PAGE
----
MAYVILLE, NY (WNY News Now) – A Chautauqua County Court Judge sided with prosecutors Wednesday granting a protection order for witnesses to the attack on world-famous author Salman Rushdie at the Chautauqua Institution in August.
The hearing took place “in-camera” due to its sensitive nature, without the public, press or defendant Hadi Matar.
Judge David Foley reviewed witness information with DA Jason Schmidt and Public Defender Ned Barone to determine if it will be allowed in open court.
Matar’s attorney agreed to a temporary non-disclosure agreement, to keep the witness’s identities from his client. There is already a gag order in place, to protect case specifics from the public.
Under the order, identities of those directly connected to the attack and medical personnel on scene will be withheld from Matar, but not from his lawyer, up until trail. Law enforcement testimony, minus one unnamed official, will be disclosed.
The DA has argued that when event moderator Henry Reese tried to help Salman Rushdie following the stabbing, he was also allegedly attacked.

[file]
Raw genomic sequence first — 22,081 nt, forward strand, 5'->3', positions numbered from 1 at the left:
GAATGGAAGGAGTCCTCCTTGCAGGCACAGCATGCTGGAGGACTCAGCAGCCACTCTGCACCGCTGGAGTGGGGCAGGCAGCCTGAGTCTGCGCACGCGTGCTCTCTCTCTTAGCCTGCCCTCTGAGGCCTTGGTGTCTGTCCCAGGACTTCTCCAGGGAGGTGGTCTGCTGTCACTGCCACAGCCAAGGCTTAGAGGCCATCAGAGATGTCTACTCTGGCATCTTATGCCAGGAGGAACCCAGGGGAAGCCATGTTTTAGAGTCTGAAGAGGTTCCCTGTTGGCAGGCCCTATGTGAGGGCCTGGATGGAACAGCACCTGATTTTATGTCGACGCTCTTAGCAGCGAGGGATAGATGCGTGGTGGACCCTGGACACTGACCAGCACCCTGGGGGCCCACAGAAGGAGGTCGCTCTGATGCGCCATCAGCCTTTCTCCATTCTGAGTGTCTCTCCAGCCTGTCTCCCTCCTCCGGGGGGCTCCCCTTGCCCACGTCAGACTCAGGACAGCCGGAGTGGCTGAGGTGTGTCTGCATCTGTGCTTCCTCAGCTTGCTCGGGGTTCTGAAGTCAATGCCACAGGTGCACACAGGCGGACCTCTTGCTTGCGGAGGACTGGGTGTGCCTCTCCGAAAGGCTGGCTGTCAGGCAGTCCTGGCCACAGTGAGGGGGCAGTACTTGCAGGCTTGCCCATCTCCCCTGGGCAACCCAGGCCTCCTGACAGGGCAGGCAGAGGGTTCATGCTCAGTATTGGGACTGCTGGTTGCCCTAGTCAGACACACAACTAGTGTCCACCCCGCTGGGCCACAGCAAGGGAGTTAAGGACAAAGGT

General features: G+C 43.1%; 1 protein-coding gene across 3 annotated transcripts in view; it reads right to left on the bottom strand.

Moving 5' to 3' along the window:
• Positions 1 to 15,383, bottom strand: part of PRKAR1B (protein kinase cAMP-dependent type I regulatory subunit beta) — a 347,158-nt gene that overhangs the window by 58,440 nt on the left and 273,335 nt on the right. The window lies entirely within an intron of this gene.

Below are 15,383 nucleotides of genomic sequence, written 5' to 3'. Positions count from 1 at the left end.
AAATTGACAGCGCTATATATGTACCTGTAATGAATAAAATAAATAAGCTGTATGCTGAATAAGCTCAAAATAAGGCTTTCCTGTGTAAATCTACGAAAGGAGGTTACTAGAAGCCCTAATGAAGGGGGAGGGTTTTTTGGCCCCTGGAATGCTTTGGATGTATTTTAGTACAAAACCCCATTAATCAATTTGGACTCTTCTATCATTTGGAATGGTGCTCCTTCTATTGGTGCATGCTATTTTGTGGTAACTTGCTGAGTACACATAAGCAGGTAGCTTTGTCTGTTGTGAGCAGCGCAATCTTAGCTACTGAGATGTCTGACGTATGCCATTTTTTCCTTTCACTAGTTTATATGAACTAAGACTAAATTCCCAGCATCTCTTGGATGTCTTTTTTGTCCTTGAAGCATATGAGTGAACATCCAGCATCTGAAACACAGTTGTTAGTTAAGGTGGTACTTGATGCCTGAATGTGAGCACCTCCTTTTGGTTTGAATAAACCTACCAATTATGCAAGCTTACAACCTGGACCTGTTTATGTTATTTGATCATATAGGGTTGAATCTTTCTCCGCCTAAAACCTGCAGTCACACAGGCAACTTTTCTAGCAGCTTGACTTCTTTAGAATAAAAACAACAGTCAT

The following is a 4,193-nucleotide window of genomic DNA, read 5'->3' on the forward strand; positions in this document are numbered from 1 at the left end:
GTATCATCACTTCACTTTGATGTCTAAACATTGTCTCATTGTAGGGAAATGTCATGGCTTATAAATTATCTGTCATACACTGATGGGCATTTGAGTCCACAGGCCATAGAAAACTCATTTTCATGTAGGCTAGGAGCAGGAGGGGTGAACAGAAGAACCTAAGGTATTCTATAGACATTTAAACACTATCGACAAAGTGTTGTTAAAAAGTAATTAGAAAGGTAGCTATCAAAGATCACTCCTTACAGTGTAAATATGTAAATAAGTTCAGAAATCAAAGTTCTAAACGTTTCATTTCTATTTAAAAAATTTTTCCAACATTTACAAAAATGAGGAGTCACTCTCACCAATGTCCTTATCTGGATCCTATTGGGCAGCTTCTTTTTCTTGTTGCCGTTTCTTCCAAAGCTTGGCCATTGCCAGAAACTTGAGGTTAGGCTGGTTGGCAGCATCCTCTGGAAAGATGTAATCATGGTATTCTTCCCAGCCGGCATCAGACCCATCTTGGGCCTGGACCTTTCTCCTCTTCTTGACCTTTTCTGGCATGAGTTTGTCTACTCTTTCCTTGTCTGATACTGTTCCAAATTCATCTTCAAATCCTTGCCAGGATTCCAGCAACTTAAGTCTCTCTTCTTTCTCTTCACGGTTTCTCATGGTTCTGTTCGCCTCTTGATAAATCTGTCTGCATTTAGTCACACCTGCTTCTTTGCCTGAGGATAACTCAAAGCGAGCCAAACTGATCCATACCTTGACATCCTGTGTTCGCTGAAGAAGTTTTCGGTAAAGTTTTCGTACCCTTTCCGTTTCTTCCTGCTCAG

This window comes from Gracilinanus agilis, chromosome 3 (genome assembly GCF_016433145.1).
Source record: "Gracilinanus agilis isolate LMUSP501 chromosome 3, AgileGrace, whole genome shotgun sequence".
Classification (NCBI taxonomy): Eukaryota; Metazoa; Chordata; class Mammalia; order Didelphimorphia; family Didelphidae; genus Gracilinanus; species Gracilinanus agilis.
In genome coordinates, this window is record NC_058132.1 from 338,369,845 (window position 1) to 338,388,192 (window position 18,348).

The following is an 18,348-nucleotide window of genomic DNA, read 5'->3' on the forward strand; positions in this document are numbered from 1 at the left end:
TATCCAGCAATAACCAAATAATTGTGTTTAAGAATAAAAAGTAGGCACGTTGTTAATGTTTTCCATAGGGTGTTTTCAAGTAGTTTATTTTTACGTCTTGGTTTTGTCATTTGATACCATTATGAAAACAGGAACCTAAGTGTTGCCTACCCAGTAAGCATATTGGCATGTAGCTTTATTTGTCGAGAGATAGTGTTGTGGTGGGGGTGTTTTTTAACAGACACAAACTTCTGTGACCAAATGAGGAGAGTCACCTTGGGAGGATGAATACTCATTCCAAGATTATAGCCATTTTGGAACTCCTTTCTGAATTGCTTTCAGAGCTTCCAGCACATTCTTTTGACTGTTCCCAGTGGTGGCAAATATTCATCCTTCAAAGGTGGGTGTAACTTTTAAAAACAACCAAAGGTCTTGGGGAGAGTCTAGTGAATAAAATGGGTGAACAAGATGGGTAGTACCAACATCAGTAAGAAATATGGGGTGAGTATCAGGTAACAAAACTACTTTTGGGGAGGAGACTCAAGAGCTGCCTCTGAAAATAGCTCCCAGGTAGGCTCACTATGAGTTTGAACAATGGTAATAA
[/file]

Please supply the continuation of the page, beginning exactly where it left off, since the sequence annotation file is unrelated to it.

While Matar is behind bars, Schmidt had fears that others could act on his behalf, previously hinting at the fatwa, a $3 million bounty calling for Rushdie’s death, placed decades ago by the late Ayatollah of Iran because of Rushdie’s 1988 book “The Satanic Verses.”
This order will keep witness identities from being disclosed in open court, or to Matar, until a week before a full trial is set to begin. As for when an actual trail could take place, the DA says it could be over a year or more.
The DA’s Office now has an additional 60 days to go over evidence in the case before turning it over to the defense, after the judge agreed to an extension. The DA says he has received over 30,000 evidence files alone from New York State Police.